Then another patient presented with a newly diagnosed osteosarcoma that should have been treatable and highly curable. But during her workup, the prognosis grew bleaker. Dozens of metastatic lesions appeared in her lungs and bones. Her chance of cure was less than 10%, but again, I thought her case was a little different. Her lesions responded well to chemotherapy, and as prolific as they were, all the metastatic lesions were resectable. My colleagues disagreed. They suggested the hope I was offering really was false.
Photo credit: Getty
After a heated discussion at a multidisciplinary meeting, I pulled her parents aside to tell them what my colleagues thought—to reinforce the poor prognosis and to make sure they understood the statistics. They wanted to continue treatment; they too were not prepared to give up. We plugged on. Five years later, my patient is alive and well, remains in first remission, and is studying to practice medicine. What will she tell her patients when they ask her if they are going to die?
What Do Parents of Children With Cancer Want to Know?
As I lay awake at night, pondering my own family’s uncertain future, I thought of all the sleepless nights the parents of my patients must endure as they entrust us with their children’s lives and ruminate over the statistics we have thrown at them. Over the years, I have tried to understand the best way to convey this information. I have observed the practices of others, read the literature, asked parents what they would like to hear, and spoken with the real experts—the social workers who have sat in on so many day-1 talks. Some colleagues told me they never present the parents with the bare statistics, because they are meaningless for the individual—a child cannot, for example, be 50% cured. Others suggested we should ask each parent whether he or she would like to know the statistics or not.
I have tried the latter approach. Sometimes it works well; the parents are quite certain they do, or do not, want to know the specific numbers. Other times, the question takes them by surprise—you can see the fear in their eyes and almost hear the thoughts rushing through their mind. Do they want to know? Can they bring themselves to hear it? In the end, it seems to depend on what I am going to say.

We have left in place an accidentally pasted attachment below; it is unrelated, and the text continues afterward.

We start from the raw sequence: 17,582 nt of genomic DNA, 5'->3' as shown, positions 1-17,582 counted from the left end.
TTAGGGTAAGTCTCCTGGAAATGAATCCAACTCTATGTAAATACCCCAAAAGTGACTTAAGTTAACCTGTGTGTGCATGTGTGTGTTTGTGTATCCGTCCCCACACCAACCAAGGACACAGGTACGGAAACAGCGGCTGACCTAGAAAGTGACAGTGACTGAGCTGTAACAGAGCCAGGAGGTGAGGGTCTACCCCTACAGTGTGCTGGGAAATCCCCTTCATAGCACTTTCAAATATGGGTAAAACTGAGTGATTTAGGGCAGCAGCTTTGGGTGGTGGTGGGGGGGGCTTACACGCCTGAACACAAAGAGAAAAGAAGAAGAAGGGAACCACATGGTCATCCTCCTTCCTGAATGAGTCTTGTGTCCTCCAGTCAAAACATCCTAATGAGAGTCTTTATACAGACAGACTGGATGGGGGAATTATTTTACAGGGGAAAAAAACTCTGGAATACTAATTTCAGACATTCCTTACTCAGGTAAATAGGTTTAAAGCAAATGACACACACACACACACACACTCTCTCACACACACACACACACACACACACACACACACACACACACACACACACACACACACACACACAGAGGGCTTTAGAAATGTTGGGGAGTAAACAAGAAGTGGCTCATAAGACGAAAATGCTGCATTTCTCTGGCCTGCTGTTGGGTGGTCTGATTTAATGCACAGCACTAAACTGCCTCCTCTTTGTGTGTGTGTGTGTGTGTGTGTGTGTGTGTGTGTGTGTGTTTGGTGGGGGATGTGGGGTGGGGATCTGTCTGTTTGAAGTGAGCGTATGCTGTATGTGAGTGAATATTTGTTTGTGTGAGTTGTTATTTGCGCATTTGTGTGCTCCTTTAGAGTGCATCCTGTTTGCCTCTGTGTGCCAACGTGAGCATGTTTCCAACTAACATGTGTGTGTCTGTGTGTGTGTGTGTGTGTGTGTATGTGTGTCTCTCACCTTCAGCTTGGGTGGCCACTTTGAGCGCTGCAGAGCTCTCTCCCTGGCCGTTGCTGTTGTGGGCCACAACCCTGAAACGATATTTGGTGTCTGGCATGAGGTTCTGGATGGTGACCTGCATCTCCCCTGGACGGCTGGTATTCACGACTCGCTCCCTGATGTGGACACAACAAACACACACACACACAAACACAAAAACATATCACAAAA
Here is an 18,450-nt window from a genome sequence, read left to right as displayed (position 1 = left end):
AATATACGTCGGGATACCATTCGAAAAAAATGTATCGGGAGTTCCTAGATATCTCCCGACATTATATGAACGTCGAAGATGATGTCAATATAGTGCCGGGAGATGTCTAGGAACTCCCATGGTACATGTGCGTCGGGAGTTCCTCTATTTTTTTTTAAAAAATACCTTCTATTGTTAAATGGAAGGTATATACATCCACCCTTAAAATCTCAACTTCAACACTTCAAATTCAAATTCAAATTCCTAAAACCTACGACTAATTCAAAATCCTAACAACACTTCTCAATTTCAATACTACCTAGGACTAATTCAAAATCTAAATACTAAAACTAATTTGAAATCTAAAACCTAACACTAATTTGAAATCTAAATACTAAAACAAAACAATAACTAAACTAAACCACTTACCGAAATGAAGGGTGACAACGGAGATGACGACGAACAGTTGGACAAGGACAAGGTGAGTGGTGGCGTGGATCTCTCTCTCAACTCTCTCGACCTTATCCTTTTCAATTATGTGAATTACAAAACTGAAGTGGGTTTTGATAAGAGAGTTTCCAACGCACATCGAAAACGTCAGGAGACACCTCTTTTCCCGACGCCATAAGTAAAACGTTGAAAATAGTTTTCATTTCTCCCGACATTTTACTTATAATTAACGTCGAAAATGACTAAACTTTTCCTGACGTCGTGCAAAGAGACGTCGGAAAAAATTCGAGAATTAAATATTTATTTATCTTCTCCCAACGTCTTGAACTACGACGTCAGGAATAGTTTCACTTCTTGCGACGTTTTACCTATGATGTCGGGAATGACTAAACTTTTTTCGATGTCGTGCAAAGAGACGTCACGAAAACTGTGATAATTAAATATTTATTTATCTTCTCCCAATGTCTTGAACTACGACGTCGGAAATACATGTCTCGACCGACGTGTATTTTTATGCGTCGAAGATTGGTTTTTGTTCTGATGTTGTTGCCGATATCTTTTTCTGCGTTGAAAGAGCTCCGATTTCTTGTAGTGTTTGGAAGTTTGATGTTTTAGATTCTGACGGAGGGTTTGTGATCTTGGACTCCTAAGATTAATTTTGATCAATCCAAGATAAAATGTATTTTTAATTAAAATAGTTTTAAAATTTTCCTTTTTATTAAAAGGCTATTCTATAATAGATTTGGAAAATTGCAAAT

When the cure rate is poor, I will emphasize the aggressive nature of the tumor, the low chance of cure, but I will be careful with the statistics, checking whether they really want to hear the numbers. However, when the prognosis is good, the words almost tumble out of my mouth beyond my control. I want them to know, to reassure them, that we can fix their child. Who would not want to hear a cure rate of 90%? And although indeed it is often reassuring, what is most surprising is how often it is not.
What I have come to realize is that for many parents, more important than any of these numbers can be the power of the story. They want to hear about patients in a similar situation who survived, who had the same type of tumor, the same prognosis, the same fears, the same hope. As much as we are taught in medical school not to rely on anecdotes, it is these stories that can be most informative and helpful for our patients and even for ourselves. Who does not like a good story? Ultimately, is that not what the art of oncology is about? The individual patients we treat and talk to over the years give us the wisdom that comes from experience. And is it not true that the story of one individual can be more powerful for our patients than a journal full of numbers?